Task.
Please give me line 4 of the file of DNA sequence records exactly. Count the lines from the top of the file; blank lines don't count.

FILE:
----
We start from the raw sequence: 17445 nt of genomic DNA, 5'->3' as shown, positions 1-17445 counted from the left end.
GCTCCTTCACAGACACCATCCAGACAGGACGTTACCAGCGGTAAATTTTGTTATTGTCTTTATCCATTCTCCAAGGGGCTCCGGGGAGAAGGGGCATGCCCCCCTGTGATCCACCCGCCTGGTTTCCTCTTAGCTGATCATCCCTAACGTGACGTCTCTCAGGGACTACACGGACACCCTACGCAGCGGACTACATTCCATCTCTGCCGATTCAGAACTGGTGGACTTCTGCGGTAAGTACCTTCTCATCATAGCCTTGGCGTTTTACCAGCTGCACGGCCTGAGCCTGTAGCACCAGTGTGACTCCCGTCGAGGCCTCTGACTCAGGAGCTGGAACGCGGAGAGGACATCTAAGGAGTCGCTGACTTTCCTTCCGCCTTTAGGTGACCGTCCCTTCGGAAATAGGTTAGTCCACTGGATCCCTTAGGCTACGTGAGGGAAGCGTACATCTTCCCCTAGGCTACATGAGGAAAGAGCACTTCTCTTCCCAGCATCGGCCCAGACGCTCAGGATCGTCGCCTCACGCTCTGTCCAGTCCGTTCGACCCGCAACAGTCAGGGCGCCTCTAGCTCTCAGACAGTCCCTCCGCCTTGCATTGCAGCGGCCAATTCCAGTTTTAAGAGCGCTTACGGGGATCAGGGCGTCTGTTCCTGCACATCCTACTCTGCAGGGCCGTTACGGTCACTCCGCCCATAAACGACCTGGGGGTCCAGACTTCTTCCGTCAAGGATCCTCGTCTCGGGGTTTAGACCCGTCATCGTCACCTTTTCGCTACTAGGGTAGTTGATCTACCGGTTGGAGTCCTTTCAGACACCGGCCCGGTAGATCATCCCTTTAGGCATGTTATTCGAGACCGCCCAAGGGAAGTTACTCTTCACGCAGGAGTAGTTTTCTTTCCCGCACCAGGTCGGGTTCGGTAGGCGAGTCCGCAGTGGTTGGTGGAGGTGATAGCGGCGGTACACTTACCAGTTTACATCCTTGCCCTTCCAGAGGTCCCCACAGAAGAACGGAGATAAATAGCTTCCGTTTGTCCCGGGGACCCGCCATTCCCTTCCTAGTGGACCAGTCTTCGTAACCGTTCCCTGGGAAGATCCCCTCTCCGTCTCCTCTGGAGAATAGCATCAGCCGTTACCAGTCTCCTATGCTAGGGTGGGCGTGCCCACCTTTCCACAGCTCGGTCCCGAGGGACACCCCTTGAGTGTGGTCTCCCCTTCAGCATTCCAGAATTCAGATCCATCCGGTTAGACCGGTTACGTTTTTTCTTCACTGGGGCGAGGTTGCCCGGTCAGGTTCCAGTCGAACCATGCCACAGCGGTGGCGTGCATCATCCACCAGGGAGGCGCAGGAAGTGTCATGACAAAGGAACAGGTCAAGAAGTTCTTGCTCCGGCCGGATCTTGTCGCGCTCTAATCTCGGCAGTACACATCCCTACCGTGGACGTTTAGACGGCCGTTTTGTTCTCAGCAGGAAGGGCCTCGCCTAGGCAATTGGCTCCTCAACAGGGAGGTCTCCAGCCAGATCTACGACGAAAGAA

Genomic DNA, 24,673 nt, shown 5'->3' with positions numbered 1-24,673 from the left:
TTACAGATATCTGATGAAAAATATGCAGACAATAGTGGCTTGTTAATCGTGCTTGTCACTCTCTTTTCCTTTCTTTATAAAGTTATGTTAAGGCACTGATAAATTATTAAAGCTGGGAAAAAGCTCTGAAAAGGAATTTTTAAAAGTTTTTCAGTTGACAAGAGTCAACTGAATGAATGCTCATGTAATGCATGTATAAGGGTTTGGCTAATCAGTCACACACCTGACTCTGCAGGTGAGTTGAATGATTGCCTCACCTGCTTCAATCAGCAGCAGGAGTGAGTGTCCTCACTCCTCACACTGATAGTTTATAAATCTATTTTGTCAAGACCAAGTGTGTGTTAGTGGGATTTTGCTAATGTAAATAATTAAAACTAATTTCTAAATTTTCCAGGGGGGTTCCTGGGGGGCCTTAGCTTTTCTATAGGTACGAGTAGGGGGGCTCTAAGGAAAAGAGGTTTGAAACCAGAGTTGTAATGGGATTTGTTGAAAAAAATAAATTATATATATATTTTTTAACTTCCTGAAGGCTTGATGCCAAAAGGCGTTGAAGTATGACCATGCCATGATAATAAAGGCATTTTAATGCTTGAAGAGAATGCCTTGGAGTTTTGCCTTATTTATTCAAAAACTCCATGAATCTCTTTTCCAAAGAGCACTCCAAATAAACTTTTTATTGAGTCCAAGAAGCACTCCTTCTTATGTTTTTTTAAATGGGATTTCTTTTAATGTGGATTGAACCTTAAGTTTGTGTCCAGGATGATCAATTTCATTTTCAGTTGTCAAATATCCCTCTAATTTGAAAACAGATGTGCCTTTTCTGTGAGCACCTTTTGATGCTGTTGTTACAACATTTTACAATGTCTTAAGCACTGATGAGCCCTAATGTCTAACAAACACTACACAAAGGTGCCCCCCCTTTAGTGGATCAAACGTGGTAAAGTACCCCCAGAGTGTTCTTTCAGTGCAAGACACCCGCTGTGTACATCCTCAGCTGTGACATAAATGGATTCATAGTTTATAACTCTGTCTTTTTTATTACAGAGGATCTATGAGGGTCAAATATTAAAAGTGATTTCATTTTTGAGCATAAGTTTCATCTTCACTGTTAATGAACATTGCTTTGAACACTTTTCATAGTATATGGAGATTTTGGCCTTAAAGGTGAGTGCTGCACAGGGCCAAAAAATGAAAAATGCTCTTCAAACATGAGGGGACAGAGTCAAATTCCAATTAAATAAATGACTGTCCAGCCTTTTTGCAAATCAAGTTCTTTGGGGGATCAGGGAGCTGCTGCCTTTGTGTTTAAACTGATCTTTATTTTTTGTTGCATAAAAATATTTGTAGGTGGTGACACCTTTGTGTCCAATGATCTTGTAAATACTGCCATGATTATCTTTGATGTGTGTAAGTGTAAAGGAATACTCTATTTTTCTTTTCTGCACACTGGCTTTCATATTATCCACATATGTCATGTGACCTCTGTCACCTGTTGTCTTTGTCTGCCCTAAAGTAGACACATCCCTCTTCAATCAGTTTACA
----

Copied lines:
TTACAGATATCTGATGAAAAATATGCAGACAATAGTGGCTTGTTAATCGTGCTTGTCACTCTCTTTTCCTTTCTTTATAAAGTTATGTTAAGGCACTGATAAATTATTAAAGCTGGGAAAAAGCTCTGAAAAGGAATTTTTAAAAGTTTTTCAGTTGACAAGAGTCAACTGAATGAATGCTCATGTAATGCATGTATAAGGGTTTGGCTAATCAGTCACACACCTGACTCTGCAGGTGAGTTGAATGATTGCCTCACCTGCTTCAATCAGCAGCAGGAGTGAGTGTCCTCACTCCTCACACTGATAGTTTATAAATCTATTTTGTCAAGACCAAGTGTGTGTTAGTGGGATTTTGCTAATGTAAATAATTAAAACTAATTTCTAAATTTTCCAGGGGGGTTCCTGGGGGGCCTTAGCTTTTCTATAGGTACGAGTAGGGGGGCTCTAAGGAAAAGAGGTTTGAAACCAGAGTTGTAATGGGATTTGTTGAAAAAAATAAATTATATATATATTTTTTAACTTCCTGAAGGCTTGATGCCAAAAGGCGTTGAAGTATGACCATGCCATGATAATAAAGGCATTTTAATGCTTGAAGAGAATGCCTTGGAGTTTTGCCTTATTTATTCAAAAACTCCATGAATCTCTTTTCCAAAGAGCACTCCAAATAAACTTTTTATTGAGTCCAAGAAGCACTCCTTCTTATGTTTTTTTAAATGGGATTTCTTTTAATGTGGATTGAACCTTAAGTTTGTGTCCAGGATGATCAATTTCATTTTCAGTTGTCAAATATCCCTCTAATTTGAAAACAGATGTGCCTTTTCTGTGAGCACCTTTTGATGCTGTTGTTACAACATTTTACAATGTCTTAAGCACTGATGAGCCCTAATGTCTAACAAACACTACACAAAGGTGCCCCCCCTTTAGTGGATCAAACGTGGTAAAGTACCCCCAGAGTGTTCTTTCAGTGCAAGACACCCGCTGTGTACATCCTCAGCTGTGACATAAATGGATTCATAGTTTATAACTCTGTCTTTTTTATTACAGAGGATCTATGAGGGTCAAATATTAAAAGTGATTTCATTTTTGAGCATAAGTTTCATCTTCACTGTTAATGAACATTGCTTTGAACACTTTTCATAGTATATGGAGATTTTGGCCTTAAAGGTGAGTGCTGCACAGGGCCAAAAAATGAAAAATGCTCTTCAAACATGAGGGGACAGAGTCAAATTCCAATTAAATAAATGACTGTCCAGCCTTTTTGCAAATCAAGTTCTTTGGGGGATCAGGGAGCTGCTGCCTTTGTGTTTAAACTGATCTTTATTTTTTGTTGCATAAAAATATTTGTAGGTGGTGACACCTTTGTGTCCAATGATCTTGTAAATACTGCCATGATTATCTTTGATGTGTGTAAGTGTAAAGGAATACTCTATTTTTCTTTTCTGCACACTGGCTTTCATATTATCCACATATGTCATGTGACCTCTGTCACCTGTTGTCTTTGTCTGCCCTAAAGTAGACACATCCCTCTTCAATCAGTTTACA